Without treatment, the condition usually does worsen, leading to joint deformity and damage. Sometimes, other organs can be involved. This can cause inflammation of the lining of the heart (pericarditis) and lungs (pleuritis). Inflammation of the tear and salivary glands can also occur, causing a problem known as Sjogren's syndrome. Inflammation of the eye can occur (uveitis and scleritis) as well.

      People with RA are also at increased risk for inflammation of the blood vessels that cause heart disease and may have an increased risk of heart attack and stroke.

    • What are the tests used to diagnose rheumatoid arthritis?
    • Answer:

      Frequently, the diagnosis of RA is aided by tests that rule out other diseases. That said, the most reliable and commonly used test to help diagnose RA is a blood test that looks for specific antibodies known as "rheumatoid factor" and more recently the anti-CCP antibody. Most doctors also perform other less specific blood tests designed to measure inflammation including, erythrocyte sedimentation rate (ESR) and C-reactive protein (CRP). Since anemia can result from RA, a red blood cell count is also important. X-rays can sometimes be helpful in diagnosing joint changes, but usually not within the first three to six months.

      Important to note: Not all people who have RA test positive for rheumatoid factor, particularly early in the disease. Moreover, some people who do test positive never go on to develop RA.

    • My mother has rheumatoid arthritis. Am I at greater risk? Are my children at greater risk?
    • Answer:

      The latest research shows that there is a genetic component to RA, so yes, both you and your children would have a greater-than-average risk.

      The conclusion of most researchers is that while genes play a role, in order for RA to occur the genetic predisposition must be "triggered" by at least one other factor. And it’s important to understand that while your risk is higher than average, the actual risk of you or your kids developing RA is still quite low.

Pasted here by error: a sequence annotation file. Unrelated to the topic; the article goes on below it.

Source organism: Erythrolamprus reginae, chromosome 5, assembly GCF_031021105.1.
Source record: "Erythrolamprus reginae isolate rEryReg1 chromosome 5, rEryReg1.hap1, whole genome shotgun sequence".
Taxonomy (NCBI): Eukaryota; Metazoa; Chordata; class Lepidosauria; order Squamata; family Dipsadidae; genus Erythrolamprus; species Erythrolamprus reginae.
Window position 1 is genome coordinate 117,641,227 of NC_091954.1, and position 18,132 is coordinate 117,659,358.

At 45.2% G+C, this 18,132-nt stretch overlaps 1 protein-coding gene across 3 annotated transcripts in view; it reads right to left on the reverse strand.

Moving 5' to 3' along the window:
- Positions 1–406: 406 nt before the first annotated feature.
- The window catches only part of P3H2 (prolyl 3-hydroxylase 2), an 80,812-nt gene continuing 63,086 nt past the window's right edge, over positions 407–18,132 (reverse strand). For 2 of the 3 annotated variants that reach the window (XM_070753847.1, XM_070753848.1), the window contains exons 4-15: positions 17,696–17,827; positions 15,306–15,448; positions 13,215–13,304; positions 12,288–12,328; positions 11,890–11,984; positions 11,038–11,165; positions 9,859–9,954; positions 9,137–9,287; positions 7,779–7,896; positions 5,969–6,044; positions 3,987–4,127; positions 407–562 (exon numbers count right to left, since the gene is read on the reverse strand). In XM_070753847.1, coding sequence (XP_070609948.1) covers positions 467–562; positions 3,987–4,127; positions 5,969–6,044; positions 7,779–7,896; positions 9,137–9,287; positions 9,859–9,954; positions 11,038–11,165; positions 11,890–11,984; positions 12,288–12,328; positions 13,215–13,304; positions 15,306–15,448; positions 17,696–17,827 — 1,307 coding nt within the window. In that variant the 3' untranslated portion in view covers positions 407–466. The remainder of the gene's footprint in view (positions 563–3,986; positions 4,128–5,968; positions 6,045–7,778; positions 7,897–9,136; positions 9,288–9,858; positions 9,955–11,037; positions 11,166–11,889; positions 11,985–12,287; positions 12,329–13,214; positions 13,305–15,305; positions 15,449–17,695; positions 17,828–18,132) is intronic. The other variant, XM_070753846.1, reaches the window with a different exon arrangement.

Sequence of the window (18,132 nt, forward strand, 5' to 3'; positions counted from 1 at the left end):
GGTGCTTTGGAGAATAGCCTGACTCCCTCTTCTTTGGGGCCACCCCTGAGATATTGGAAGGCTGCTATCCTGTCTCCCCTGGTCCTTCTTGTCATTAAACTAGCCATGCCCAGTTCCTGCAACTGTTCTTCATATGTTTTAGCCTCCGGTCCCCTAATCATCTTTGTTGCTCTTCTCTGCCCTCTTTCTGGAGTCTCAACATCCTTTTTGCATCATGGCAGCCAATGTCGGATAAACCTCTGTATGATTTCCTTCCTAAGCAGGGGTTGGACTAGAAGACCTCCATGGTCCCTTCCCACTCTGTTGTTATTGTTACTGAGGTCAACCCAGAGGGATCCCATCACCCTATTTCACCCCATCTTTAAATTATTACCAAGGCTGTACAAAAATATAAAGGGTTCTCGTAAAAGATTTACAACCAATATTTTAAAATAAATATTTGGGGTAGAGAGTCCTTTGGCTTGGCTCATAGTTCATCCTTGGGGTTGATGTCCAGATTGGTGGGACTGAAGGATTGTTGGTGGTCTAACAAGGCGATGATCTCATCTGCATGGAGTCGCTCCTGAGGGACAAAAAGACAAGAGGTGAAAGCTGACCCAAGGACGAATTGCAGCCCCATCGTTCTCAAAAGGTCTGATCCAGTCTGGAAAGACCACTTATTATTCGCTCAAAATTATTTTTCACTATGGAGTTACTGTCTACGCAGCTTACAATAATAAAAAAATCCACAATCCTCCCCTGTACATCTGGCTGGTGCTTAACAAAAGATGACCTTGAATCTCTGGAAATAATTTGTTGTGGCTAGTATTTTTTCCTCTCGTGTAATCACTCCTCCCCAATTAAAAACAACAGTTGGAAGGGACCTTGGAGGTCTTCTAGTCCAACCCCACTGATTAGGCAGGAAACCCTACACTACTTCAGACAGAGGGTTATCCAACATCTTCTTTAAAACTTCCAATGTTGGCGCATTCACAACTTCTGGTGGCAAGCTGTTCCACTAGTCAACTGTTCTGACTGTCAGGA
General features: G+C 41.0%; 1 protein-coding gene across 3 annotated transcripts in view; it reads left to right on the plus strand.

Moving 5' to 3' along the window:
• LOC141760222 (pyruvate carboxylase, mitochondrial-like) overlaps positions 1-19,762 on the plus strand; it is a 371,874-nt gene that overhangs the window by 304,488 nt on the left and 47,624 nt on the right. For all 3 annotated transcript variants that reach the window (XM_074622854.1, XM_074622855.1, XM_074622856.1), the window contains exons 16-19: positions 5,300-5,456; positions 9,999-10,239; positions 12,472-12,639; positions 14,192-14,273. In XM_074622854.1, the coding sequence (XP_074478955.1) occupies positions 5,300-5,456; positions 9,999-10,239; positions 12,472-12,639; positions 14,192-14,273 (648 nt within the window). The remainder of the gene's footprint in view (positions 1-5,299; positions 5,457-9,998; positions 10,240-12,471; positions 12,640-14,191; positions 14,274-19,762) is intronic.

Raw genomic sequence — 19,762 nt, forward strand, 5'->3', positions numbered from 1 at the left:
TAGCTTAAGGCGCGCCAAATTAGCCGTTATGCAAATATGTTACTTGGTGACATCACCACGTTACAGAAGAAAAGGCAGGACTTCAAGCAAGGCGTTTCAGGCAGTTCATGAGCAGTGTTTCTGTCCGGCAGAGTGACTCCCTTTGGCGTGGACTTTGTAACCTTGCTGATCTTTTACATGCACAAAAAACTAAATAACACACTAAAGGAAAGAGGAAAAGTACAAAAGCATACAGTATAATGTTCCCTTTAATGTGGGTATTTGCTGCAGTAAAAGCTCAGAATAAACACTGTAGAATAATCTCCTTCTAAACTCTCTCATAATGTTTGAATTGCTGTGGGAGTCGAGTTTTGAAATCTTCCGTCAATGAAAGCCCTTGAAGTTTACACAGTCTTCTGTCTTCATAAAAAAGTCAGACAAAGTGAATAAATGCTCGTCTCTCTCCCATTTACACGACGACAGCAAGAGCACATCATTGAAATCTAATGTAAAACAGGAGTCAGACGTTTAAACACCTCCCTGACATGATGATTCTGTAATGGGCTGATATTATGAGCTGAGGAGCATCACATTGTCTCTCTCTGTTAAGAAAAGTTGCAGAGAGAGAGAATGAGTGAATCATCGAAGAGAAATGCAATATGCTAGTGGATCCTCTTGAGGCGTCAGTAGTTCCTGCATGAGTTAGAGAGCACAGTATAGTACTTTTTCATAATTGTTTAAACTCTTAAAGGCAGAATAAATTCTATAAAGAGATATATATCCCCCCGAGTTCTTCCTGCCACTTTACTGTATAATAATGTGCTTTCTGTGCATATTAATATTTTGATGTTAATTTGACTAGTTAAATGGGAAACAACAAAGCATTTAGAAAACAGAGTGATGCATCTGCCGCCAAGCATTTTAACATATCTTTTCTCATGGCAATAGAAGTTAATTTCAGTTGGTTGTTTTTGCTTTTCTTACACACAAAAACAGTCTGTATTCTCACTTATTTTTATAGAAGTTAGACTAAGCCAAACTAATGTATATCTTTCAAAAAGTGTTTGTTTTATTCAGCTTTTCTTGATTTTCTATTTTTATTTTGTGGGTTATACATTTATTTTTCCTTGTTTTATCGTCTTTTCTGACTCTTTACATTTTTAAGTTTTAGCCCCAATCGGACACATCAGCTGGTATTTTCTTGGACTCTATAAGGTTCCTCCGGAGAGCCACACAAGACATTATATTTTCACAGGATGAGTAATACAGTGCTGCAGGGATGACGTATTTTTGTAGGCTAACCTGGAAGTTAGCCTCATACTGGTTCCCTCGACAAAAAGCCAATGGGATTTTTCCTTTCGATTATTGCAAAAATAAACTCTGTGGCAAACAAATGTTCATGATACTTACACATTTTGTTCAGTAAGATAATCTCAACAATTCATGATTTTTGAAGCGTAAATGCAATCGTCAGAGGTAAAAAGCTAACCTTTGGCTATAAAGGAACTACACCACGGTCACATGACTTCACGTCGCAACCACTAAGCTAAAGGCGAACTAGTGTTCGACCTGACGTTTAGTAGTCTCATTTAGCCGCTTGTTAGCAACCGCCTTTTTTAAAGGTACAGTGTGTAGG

While no one knows precisely what factors are involved, some research suggests smoking may be one trigger. Another could be exposure to a virus or bacterial infection, though what particular germs are involved is less clear. There is, however, some evidence to show that bacteria involved in gum disease may trigger RA in those with a genetic susceptibility.

      Other theories suggest a link to reproductive hormones, particularly since women are more likely to develop RA then men. Other evidence that supports a hormonal role is the fact that RA usually significantly improves during pregnancy but returns afterward. There’s also evidence that oral contraceptives, which consist of hormones, decrease the risk of RA.

    • What medicines are available to treat rheumatoid arthritis?
    • Answer:

      The goal of all RA treatment is to relieve pain and reduce inflammation, slow down or stop joint damage, improve the sense of well-being, and improve joint function. Fortunately, over the past several years there has been increasing evidence that early, aggressive treatment, often with multiple drugs, can accomplish all of this.